Benjamin’s Book Ranked Among the Best

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How would you prove that, among any six people, there must exist either three mutual friends or three mutual strangers? Harvey Mudd mathematics Professor Arthur Benjamin’s book The Fascinating World of Graph Theory helps you tackle such problems with an informative approach that has earned it the American Library Association’s Outstanding Academic Title distinction.

Graph theory is the mathematics often used to express relationships between objects, such as those in fields like transportation science, data structures and social media. Co-authored by Benjamin, Smallwood Family Professor of Mathematics, and Western Michigan University mathematics professors Gary Chartrand and Ping Zhang, The Fascinating World of Graph Theory (Princeton University Press) has been praised for its accessibility, offering readers a vast array of fun, challenging questions and puzzles that can be solved by someone with a math background of high school algebra.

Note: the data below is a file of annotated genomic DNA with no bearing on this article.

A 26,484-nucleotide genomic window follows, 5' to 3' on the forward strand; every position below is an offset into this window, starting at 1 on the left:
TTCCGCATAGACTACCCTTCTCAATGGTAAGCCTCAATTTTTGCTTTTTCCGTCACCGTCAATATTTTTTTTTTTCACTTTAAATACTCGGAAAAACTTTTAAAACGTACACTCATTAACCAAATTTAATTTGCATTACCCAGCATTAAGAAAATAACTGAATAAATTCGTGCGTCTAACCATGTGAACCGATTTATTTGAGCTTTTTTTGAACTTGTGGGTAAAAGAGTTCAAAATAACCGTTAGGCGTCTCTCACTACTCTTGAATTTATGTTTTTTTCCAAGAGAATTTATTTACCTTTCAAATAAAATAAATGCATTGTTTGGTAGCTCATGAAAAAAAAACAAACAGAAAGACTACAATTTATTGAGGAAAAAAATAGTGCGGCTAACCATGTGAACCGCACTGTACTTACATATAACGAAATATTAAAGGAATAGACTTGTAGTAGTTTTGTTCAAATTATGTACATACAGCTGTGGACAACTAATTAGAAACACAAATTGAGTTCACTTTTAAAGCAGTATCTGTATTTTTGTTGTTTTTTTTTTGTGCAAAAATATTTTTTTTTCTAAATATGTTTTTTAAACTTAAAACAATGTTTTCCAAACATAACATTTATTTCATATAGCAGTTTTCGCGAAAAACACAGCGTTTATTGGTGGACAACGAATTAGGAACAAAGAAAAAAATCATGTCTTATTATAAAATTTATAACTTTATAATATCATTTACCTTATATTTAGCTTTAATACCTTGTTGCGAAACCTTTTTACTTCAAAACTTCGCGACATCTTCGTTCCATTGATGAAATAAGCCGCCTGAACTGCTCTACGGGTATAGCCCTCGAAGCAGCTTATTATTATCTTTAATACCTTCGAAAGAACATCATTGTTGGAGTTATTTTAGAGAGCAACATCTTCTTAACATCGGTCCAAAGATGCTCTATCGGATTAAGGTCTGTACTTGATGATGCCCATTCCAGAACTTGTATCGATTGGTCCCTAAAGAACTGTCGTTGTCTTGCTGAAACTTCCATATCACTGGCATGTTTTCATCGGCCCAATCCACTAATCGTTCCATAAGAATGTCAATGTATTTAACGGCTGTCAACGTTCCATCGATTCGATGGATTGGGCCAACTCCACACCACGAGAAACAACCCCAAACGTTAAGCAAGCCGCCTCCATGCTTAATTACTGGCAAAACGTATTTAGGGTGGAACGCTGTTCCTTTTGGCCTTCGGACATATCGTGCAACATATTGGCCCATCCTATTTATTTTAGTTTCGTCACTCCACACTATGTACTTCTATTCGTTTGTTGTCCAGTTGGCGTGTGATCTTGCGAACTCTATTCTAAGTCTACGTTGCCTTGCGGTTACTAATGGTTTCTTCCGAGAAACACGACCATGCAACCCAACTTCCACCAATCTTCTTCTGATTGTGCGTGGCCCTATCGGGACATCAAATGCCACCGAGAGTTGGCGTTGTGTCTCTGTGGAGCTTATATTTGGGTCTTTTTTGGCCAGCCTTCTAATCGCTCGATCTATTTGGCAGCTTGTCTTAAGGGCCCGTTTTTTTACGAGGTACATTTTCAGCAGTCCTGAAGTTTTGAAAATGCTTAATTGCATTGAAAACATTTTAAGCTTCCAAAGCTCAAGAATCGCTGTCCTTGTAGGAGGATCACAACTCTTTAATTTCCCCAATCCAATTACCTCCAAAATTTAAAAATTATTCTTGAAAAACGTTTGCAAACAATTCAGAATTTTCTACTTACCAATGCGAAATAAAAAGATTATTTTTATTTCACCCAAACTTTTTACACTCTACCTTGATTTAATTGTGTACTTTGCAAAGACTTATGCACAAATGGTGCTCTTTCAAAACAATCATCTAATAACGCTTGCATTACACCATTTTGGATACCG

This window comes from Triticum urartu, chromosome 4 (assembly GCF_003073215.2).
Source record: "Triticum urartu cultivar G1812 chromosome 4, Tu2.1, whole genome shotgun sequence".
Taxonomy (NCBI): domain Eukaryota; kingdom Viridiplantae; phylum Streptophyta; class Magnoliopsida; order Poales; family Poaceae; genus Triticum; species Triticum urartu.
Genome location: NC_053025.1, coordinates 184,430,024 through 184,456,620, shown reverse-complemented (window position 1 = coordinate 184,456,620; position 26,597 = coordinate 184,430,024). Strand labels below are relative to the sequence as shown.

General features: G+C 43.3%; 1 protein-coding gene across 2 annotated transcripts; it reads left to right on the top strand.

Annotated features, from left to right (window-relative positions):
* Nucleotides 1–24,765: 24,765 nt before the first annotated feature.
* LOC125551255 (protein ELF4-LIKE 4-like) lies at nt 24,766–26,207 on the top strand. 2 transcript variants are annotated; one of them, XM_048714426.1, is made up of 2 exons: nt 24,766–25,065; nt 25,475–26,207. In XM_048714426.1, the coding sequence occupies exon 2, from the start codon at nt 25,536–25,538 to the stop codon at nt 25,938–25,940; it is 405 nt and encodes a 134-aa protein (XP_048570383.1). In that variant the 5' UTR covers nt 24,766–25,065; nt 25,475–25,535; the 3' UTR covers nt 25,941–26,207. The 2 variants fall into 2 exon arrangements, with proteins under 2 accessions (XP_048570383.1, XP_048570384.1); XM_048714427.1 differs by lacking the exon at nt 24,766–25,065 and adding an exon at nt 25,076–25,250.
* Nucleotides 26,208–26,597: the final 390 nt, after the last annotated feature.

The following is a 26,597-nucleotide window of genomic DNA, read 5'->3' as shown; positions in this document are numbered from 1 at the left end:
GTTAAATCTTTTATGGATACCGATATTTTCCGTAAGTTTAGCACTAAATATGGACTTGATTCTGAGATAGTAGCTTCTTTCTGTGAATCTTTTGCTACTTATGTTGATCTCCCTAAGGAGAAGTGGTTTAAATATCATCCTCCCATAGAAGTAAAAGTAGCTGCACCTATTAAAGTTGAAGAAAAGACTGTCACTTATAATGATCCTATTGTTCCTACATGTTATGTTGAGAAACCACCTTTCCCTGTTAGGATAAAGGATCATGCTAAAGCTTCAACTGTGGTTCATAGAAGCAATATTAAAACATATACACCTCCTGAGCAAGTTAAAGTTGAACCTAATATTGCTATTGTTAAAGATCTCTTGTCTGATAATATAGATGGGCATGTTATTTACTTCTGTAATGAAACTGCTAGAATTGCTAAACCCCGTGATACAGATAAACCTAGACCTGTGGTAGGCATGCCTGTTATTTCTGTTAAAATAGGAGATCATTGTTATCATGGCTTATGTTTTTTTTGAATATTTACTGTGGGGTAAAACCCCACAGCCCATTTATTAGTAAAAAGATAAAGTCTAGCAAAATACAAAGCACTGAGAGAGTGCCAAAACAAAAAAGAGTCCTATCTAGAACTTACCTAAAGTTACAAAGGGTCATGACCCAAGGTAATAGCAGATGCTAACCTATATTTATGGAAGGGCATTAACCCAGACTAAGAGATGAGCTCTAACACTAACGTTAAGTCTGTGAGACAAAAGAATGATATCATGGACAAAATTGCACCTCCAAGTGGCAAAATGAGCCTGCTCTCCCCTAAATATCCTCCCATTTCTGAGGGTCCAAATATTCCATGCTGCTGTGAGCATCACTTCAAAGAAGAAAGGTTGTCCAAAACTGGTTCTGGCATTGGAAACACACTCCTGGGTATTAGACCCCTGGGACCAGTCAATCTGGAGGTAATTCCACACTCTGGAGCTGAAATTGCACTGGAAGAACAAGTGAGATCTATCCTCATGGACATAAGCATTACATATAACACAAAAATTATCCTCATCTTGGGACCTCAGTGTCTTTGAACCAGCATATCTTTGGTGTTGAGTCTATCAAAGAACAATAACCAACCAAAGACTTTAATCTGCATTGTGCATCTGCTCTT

Based on overall presentation, scholarship, academic relevance and value to students, the Outstanding Academic Title distinction is afforded to a small number of academic texts reviewed each year in Choice, the American Library Association’s magazine. This prestigious list reflects the best in scholarly titles selected by the editors of Choice and brings with it the recognition of the academic library community. At around just 10 percent of more than 6,500 works reviewed in Choice last year, the list is extremely selective. Thousands of academic librarians, faculty and key decision makers rely on Choice magazine’s reviews for collection development and scholarly research.

Benjamin is no stranger to writing fun and accessible mathematics texts. He is the author of Secrets of Mental Math—a guide to performing his trademark Mathemagics—and Proofs That Really Count: The Art of Combinatorial Proof (co-authored with Jennifer J. Quinn), a book on mathematical patterns that was also a Choice Outstanding Academic Title in 2004. His latest book, The Magic of Math: Solving for x and Figuring Out Why, seeks to show how the math we learned in school—from basic counting and arithmetic to algebra, geometry and beyond—can be easy, intuitive and fun.